Where they differ on such protocol matters, it wouldn’t be hard to modify one’s implementation to use an alternative approach. Things become a lot more sensitive when you touch the resource model, which reflects the actual capabilities of the Cloud management infrastructure. How much flexibility in the network setup? What kind of application provisioning? What affinity/anti-affinity control level? Can I get block-level storage? Etc. Having to implement the other guy’s interface in these matters is not just a matter of glue code, it’s a major product feature. As a result, the resource model is a much more strategic control point than the protocol. Would you rather dictate the terms of a contract or the color of the ink in which it is printed?

That being the case, I suspect that there could be relatively quick and painless agreement on that first layer of the Cloud API: a set of protocol considerations, based on HTTP and REST, that provide a resource control framework with support for security, events, long-running operations, faults, many-as-one semantics, enumeration, etc. Or rather, that if there is to be a “quick and painless” agreement on anything related to Cloud computing standards it can only be on something that is limited to protocol concerns. It doesn’t have to be long and complex. It doesn’t have to be factored in 8 different specifications like WS-* did. It can be just one specification. Keep it simple, ignore all use cases that aren’t related to Cloud Computing. In the end, please call it MUR (Management Using REST)… ;-)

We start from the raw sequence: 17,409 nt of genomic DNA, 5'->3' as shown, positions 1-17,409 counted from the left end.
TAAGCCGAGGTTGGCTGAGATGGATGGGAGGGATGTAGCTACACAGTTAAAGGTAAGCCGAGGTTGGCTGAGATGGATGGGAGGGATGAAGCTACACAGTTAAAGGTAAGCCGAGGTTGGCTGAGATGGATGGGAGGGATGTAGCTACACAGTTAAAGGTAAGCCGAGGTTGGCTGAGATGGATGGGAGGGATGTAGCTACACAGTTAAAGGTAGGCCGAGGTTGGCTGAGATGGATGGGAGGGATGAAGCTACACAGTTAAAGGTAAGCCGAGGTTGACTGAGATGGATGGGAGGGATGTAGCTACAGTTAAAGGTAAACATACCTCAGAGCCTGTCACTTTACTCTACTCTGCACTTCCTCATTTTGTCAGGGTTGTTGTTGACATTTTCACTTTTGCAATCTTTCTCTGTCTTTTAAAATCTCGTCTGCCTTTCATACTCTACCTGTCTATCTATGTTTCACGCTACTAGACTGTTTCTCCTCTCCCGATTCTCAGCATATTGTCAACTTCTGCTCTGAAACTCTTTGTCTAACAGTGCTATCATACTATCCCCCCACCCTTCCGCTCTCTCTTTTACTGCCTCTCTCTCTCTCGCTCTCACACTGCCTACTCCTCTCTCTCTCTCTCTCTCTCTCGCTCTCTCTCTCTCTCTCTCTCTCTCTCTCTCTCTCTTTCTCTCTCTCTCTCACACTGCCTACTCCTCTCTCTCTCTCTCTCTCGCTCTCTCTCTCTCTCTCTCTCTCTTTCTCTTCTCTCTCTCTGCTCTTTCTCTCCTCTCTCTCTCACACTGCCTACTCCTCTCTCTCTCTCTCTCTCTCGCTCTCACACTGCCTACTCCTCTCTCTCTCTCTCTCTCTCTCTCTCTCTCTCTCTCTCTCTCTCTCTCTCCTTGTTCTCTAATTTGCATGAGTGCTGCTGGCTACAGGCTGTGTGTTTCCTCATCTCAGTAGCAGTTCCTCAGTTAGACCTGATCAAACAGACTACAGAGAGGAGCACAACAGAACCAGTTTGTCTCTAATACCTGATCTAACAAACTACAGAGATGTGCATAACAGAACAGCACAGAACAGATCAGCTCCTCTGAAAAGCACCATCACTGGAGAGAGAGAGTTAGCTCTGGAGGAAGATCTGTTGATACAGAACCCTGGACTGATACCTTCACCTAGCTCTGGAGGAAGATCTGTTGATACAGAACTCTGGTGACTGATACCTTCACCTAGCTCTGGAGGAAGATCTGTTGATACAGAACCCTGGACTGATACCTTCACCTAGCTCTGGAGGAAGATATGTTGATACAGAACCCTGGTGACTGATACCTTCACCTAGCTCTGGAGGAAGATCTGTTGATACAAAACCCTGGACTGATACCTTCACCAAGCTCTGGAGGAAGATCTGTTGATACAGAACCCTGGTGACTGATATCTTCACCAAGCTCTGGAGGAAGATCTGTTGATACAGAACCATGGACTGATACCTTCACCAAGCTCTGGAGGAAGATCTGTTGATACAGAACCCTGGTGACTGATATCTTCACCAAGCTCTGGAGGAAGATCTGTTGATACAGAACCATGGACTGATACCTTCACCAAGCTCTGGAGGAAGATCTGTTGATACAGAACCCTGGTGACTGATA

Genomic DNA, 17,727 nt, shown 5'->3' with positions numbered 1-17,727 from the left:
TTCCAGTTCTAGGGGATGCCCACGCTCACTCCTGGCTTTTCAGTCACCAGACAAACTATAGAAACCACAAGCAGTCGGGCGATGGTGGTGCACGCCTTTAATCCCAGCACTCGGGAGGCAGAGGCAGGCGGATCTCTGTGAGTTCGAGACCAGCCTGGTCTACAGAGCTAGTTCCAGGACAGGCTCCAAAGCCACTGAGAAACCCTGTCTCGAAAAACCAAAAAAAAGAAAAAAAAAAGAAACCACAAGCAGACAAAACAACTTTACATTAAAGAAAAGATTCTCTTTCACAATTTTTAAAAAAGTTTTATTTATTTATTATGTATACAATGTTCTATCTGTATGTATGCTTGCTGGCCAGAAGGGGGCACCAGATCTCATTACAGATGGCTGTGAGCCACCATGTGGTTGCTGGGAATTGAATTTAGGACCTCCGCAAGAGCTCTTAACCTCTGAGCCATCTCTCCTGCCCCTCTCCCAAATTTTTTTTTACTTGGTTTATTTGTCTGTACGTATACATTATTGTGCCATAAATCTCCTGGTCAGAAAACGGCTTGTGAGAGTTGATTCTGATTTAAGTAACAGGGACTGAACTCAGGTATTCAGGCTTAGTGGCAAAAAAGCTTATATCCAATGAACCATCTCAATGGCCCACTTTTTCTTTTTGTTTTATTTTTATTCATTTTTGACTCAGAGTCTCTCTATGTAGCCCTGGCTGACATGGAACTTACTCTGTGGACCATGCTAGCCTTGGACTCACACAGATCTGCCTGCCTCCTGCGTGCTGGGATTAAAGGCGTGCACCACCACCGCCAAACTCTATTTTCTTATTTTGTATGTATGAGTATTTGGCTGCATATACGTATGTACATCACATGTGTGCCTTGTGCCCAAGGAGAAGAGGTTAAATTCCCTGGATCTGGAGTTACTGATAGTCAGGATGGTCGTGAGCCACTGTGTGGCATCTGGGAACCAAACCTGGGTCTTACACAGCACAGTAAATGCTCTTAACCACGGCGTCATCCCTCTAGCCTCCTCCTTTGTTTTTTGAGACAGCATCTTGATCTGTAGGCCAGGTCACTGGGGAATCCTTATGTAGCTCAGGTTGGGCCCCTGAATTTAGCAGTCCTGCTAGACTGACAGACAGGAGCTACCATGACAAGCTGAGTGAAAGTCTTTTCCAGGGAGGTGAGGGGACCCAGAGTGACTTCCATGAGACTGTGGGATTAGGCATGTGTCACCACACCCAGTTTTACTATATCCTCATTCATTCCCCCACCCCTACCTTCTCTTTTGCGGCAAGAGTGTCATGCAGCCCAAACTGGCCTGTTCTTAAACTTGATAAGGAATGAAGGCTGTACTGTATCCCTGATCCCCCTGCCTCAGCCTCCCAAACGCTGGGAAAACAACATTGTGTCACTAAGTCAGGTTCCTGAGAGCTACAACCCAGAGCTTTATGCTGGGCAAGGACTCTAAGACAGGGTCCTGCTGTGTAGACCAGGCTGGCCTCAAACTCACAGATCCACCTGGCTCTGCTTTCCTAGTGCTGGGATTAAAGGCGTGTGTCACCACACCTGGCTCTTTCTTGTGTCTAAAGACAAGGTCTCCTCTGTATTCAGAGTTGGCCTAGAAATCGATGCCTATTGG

2) Many Clouds, one protocol to rule them all

Whichever Cloud taxonomy strikes your fancy (I am so disappointed that SADIST-PIMP hasn’t caught on), it’s pretty clear that there will not be one kind of Cloud. There will be at least some IaaS, some PaaS and plenty of SaaS. There will not be one API that provides control of them all, but they can share a base protocol that will make life a lot easier for developers. These Clouds won’t be isolated, developers will use them as a continuum.

3) Not just one access model

As much as it makes sense to start from simple and mostly synchronous operations, there will be many different interaction models for Cloud Computing. In addition to the base operations, we may get more of a desired-state/blueprint interaction pattern, based on the same resource model. Or, somewhere in-between, some kind of stored execution flow where modules are passed around rather than individual operations. Also, as the level of automation increases you may want a base framework that is more event-friendly for rapid close-loop management. And there are other considerations involved (like resource monitoring, policies…) not currently covered by these specifications but that can surely reuse the protocol aspects. By factoring out the resource model, you make it possible for these other interaction patterns to emerge in a compatible way.